One Drop Project: 10th Anniversary


#1

So November is the 10th anniversary of OneDrop’s Project. I’m not sure exactly which day it was released… but I’ve been curious what they have planned.
I actually asked about this back in April out of curiosity, and they said that they had something planned, but didn’t go into specifics. So, leading on from this:
What do you think would be the best thing to celebrate the 10th anniversary of OneDrop’s endeavour into yoyo-making?


#2

Beer


#3

I’d like a rereleased Project 1, only change would be to have it use side effects.


#4

I would like everything but not the side effects to celebrate the Project.
The hexagonal nut was a true genius, easily available when needed, customizable, aesthetically impacted and highly functional (in case of the axle-strips the cups can remaining be used and the yoyo working).
A lot of benefits at a miserable and immediately replaceable cost, for me, has been one of the biggest innovation on the yoyo for 30 years now.
The hexagonal die with its seat and the rubber pads is the face of the Project, its business card, its essence! (along with the grooves in the catch zone).
One yoyo, even the same as the Project, but without hexagonal nut, would not even be relative to it and certainly could not celebrate it.


#5

How about a bi-metal project with the Hex-nut?

Paying homage to the past; but looking to the future.


#6

That would be pretty cool, especially as a Project 3. However, I’m not sure if Shaun has figured out how to make bi-metals without them just costing too much. I believe he covered in pretty well in this video. But as he said it, it would basically cost him an uneconomical amount to make one.


#7

this is a best idea.
for my experience, however, I can say that the bi-metal doesn’t add anything more to a mono-metal yoyo, whenever I use a bi-metal I rest somewhat disappointed, while just resuming a yoyo in aluminum, I am surprised again You play well.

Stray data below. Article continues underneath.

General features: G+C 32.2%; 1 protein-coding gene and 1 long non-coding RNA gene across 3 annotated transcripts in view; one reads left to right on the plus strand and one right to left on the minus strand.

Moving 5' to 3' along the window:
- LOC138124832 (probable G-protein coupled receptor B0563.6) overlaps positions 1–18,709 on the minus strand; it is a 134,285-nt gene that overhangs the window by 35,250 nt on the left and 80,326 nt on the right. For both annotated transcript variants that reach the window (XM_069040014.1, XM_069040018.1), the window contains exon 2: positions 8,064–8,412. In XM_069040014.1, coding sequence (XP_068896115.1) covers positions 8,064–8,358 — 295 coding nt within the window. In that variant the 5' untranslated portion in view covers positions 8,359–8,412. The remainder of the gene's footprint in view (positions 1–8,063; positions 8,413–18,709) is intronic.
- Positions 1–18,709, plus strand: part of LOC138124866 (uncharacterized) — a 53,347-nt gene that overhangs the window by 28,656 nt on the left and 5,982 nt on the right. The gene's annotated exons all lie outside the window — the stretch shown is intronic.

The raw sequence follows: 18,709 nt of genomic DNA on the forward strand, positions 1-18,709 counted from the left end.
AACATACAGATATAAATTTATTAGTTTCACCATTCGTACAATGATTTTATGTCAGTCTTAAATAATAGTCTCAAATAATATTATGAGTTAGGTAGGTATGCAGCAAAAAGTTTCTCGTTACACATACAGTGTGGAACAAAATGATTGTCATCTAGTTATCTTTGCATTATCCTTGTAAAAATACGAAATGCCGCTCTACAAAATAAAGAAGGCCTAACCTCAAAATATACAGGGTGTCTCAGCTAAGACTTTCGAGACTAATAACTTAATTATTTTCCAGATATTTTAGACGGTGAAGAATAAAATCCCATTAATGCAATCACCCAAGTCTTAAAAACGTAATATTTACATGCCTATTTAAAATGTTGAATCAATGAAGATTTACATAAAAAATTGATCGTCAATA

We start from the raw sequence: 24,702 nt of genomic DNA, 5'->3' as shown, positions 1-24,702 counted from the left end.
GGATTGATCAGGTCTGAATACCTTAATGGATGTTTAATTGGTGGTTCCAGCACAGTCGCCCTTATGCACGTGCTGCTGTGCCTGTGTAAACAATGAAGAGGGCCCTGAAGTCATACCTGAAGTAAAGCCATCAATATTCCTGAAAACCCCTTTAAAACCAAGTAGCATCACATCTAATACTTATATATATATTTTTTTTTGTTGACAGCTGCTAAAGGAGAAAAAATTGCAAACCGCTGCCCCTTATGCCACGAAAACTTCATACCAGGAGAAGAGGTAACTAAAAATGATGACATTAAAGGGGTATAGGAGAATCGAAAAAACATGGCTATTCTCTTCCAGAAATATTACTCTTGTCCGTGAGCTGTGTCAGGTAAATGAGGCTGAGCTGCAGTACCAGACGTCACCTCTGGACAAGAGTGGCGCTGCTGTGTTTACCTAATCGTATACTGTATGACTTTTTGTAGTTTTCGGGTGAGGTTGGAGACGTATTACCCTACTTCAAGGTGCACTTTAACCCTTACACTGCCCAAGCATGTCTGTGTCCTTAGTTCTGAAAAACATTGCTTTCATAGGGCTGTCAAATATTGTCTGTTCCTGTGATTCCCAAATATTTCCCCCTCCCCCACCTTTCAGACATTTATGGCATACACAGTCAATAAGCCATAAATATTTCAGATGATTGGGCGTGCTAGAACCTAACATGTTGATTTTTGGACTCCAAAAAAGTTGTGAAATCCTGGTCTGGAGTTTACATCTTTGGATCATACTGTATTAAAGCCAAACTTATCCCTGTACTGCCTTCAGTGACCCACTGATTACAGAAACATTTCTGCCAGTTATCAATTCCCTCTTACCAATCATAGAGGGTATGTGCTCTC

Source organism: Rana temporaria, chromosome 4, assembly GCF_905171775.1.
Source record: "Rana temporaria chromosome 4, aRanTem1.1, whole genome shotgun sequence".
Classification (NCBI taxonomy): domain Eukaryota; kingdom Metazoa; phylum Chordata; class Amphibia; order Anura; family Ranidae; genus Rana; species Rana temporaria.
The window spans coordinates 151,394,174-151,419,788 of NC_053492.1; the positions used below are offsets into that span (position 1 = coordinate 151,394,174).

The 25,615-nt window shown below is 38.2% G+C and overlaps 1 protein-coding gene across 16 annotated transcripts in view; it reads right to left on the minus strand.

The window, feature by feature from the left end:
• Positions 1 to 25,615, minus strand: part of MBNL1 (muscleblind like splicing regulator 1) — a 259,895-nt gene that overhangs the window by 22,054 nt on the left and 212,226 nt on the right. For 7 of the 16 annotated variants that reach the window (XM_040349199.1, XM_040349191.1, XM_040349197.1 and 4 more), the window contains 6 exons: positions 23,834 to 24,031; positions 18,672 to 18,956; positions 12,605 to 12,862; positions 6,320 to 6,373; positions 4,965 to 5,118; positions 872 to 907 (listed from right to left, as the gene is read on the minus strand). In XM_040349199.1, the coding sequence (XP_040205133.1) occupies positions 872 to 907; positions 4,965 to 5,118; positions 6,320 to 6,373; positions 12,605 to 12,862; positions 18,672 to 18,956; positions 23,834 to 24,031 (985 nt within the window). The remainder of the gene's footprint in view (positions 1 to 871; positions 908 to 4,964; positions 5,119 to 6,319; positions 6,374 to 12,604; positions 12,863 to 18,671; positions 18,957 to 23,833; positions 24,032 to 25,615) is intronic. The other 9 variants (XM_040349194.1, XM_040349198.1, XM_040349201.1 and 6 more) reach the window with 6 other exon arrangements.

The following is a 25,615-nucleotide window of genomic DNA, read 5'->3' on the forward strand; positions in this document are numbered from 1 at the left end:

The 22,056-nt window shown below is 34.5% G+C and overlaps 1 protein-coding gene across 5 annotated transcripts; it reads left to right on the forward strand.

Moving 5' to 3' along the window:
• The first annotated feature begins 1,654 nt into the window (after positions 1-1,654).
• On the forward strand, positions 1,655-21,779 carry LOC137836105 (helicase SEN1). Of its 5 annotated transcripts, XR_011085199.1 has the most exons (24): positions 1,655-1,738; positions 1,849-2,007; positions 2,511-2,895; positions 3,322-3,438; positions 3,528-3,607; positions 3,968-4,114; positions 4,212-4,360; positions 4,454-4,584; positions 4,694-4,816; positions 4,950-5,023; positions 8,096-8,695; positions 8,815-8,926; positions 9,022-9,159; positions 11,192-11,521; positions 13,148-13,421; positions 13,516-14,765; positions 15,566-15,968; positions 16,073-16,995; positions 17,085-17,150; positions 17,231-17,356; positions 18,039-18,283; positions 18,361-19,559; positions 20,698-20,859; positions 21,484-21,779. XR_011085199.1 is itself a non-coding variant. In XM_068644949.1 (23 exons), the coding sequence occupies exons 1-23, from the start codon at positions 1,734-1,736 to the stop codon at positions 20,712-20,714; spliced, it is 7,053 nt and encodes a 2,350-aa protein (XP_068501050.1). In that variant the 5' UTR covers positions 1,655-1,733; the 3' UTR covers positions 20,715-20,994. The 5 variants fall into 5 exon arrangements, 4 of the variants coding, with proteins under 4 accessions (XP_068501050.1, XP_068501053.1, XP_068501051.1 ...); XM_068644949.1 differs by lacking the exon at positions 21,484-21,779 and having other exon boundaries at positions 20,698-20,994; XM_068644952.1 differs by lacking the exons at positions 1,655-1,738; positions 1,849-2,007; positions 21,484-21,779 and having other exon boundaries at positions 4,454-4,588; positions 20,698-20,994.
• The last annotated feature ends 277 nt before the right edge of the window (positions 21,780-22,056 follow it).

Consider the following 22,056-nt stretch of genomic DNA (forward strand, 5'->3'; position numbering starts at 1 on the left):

it would still be a pretty idea (though a little foreseeable).
I realize that such an important legacy as that of the Project is difficult to honor, but remaining on the bi-metal concept, some idea might come from a gift …


#8

I told you BEER. The man even said it himself!


#9

I just thought about it now, that’s already done, it’s called Rebirth


#10

Rebirth is different. It’s wider, bigger diameter, bigger gap, different pads, different weight distribution, different rims.

I LOVE the Rebirth, but it’s definitely not a Project 1 with SE’s. I’ve actually thought the Rebirth could also be called a Project 3. But for an Anniversary Project, it’d be great to have the original, but updated a tad. Similar to what they did with the ti Peak. Same overall design, but some subtle tweaks.


#11

from Onedrop web site:
"[i]…Ryosuke is a huge of fan of the One Drop classic yo-yos (Project and Project 2). When we asked him what he wanted for a signature yo-yo he came up with the design and concept of the Rebirth which is an updated modern version of the Projects.

Back in the days of the Project, a 50mm diameter was considered “normal” size. Nowadays that is considered “undersized”. To bring the Rebirth back to a “normal” range, the diameter is 53mm.[/i]"

the Rebirth is a re-designed project and updated to current play-style standards, wider, with greater gap, new response system, etc… just as it has been with Peak2 against the Peak


#12

Just like I said above :wink:


#13

I just watched the video.

Sometimes, the answer is staring you in the face. I have said this before: Good luck trying to out-cheap the Chinese. They have structural advantages in purchasing raw-materials, cost of machinery and cost of capital that are both anticompetetive and insurmountable. So why try to compete with that? Just because you are machinists; own machines; and know how to make stuff with them; does not mean that you HAVE to.